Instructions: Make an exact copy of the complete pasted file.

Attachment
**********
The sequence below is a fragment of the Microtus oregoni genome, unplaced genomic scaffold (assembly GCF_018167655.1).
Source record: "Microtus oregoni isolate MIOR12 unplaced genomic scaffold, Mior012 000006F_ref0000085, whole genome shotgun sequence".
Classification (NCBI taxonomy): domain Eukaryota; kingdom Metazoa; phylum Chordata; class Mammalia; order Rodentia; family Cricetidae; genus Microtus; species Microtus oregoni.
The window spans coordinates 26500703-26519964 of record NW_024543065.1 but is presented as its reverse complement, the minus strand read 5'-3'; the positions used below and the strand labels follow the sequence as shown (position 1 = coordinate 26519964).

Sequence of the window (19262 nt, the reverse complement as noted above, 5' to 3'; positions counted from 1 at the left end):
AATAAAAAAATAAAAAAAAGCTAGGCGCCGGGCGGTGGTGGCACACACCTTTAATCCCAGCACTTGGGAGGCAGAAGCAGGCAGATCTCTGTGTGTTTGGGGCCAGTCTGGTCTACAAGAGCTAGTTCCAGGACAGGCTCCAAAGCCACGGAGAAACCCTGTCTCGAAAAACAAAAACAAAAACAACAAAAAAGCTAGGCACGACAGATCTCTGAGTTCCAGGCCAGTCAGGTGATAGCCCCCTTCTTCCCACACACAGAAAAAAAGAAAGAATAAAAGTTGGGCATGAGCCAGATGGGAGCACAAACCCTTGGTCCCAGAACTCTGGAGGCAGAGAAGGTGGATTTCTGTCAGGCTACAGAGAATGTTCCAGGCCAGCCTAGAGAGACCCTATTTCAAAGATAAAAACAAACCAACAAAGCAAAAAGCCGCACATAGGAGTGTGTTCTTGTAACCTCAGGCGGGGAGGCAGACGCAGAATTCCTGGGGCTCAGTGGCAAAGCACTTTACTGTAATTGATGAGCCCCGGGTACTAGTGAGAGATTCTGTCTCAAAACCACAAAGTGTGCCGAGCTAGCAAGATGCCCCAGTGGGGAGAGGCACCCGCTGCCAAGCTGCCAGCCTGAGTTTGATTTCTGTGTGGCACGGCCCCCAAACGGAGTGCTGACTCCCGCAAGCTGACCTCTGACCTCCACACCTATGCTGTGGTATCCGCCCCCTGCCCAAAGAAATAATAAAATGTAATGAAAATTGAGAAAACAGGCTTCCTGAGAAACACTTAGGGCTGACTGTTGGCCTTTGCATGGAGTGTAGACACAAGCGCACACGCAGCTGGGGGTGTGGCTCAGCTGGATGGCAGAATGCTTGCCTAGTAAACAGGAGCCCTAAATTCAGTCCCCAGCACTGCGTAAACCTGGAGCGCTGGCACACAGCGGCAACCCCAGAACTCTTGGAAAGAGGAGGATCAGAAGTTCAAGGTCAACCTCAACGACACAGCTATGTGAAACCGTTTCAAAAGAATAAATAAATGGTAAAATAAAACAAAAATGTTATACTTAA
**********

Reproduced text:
The sequence below is a fragment of the Microtus oregoni genome, unplaced genomic scaffold (assembly GCF_018167655.1).
Source record: "Microtus oregoni isolate MIOR12 unplaced genomic scaffold, Mior012 000006F_ref0000085, whole genome shotgun sequence".
Classification (NCBI taxonomy): domain Eukaryota; kingdom Metazoa; phylum Chordata; class Mammalia; order Rodentia; family Cricetidae; genus Microtus; species Microtus oregoni.
The window spans coordinates 26500703-26519964 of record NW_024543065.1 but is presented as its reverse complement, the minus strand read 5'-3'; the positions used below and the strand labels follow the sequence as shown (position 1 = coordinate 26519964).

Sequence of the window (19262 nt, the reverse complement as noted above, 5' to 3'; positions counted from 1 at the left end):
AATAAAAAAATAAAAAAAAGCTAGGCGCCGGGCGGTGGTGGCACACACCTTTAATCCCAGCACTTGGGAGGCAGAAGCAGGCAGATCTCTGTGTGTTTGGGGCCAGTCTGGTCTACAAGAGCTAGTTCCAGGACAGGCTCCAAAGCCACGGAGAAACCCTGTCTCGAAAAACAAAAACAAAAACAACAAAAAAGCTAGGCACGACAGATCTCTGAGTTCCAGGCCAGTCAGGTGATAGCCCCCTTCTTCCCACACACAGAAAAAAAGAAAGAATAAAAGTTGGGCATGAGCCAGATGGGAGCACAAACCCTTGGTCCCAGAACTCTGGAGGCAGAGAAGGTGGATTTCTGTCAGGCTACAGAGAATGTTCCAGGCCAGCCTAGAGAGACCCTATTTCAAAGATAAAAACAAACCAACAAAGCAAAAAGCCGCACATAGGAGTGTGTTCTTGTAACCTCAGGCGGGGAGGCAGACGCAGAATTCCTGGGGCTCAGTGGCAAAGCACTTTACTGTAATTGATGAGCCCCGGGTACTAGTGAGAGATTCTGTCTCAAAACCACAAAGTGTGCCGAGCTAGCAAGATGCCCCAGTGGGGAGAGGCACCCGCTGCCAAGCTGCCAGCCTGAGTTTGATTTCTGTGTGGCACGGCCCCCAAACGGAGTGCTGACTCCCGCAAGCTGACCTCTGACCTCCACACCTATGCTGTGGTATCCGCCCCCTGCCCAAAGAAATAATAAAATGTAATGAAAATTGAGAAAACAGGCTTCCTGAGAAACACTTAGGGCTGACTGTTGGCCTTTGCATGGAGTGTAGACACAAGCGCACACGCAGCTGGGGGTGTGGCTCAGCTGGATGGCAGAATGCTTGCCTAGTAAACAGGAGCCCTAAATTCAGTCCCCAGCACTGCGTAAACCTGGAGCGCTGGCACACAGCGGCAACCCCAGAACTCTTGGAAAGAGGAGGATCAGAAGTTCAAGGTCAACCTCAACGACACAGCTATGTGAAACCGTTTCAAAAGAATAAATAAATGGTAAAATAAAACAAAAATGTTATACTTAA